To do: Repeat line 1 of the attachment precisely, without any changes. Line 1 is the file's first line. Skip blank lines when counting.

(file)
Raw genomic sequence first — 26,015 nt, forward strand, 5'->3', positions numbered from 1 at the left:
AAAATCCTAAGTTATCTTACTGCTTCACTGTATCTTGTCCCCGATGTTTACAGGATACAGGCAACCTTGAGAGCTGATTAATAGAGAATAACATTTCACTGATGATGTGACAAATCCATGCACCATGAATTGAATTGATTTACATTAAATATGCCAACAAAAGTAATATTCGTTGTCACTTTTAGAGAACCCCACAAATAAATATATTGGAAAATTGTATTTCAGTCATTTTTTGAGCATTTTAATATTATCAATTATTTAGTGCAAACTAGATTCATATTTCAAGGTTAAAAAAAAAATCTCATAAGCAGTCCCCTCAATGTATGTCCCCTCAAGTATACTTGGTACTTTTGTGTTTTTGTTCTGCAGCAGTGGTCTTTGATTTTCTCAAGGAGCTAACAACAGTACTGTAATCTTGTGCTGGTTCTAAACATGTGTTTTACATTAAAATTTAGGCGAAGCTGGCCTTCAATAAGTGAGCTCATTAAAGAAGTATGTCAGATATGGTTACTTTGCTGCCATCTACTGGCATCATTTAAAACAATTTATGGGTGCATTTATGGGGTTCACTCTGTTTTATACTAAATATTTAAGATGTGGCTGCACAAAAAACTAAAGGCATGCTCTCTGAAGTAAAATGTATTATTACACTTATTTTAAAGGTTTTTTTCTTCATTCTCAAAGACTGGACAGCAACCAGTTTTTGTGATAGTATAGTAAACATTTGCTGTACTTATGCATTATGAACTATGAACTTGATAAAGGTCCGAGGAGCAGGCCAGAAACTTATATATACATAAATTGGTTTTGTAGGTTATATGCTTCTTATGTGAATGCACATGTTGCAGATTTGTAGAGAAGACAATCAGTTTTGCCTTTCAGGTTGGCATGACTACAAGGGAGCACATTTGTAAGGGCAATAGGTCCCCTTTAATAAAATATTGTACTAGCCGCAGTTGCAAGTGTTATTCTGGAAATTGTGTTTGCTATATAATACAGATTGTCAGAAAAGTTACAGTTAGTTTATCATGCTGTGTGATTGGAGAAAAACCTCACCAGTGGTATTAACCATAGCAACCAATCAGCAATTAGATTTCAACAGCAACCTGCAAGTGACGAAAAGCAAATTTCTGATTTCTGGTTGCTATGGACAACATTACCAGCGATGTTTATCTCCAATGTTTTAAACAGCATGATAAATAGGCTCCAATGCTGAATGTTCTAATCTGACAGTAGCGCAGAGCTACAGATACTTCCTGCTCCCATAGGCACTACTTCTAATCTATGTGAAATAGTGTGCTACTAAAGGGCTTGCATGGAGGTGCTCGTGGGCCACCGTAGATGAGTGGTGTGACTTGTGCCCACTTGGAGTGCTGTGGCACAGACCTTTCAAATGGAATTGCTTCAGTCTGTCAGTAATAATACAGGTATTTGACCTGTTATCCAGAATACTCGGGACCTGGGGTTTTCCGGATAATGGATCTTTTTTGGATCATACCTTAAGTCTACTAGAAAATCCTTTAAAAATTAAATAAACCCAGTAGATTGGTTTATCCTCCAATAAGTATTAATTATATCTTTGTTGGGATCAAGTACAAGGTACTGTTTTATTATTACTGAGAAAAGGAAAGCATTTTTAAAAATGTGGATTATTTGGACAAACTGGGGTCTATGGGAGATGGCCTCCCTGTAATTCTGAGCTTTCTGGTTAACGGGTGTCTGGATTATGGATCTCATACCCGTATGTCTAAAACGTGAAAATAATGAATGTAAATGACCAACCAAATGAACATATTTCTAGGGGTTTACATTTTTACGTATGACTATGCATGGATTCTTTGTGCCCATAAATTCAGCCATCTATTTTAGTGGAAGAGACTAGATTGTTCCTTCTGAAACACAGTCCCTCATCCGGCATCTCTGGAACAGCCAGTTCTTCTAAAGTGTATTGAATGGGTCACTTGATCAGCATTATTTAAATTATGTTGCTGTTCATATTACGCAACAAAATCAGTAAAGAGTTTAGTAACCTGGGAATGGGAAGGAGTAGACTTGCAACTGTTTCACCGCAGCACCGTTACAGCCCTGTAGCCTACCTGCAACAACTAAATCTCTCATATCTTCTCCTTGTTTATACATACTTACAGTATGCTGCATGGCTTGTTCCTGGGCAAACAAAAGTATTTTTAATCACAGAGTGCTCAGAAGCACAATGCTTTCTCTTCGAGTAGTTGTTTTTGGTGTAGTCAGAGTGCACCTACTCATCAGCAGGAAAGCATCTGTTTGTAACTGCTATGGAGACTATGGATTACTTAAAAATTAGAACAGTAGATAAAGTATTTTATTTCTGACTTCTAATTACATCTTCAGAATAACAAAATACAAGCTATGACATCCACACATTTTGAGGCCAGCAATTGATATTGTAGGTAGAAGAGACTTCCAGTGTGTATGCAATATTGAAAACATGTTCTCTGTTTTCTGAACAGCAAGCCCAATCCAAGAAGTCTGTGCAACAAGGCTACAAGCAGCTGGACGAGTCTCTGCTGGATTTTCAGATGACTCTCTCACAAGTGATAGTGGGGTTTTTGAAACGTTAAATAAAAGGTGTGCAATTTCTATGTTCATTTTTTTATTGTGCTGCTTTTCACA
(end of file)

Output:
Raw genomic sequence first — 26,015 nt, forward strand, 5'->3', positions numbered from 1 at the left: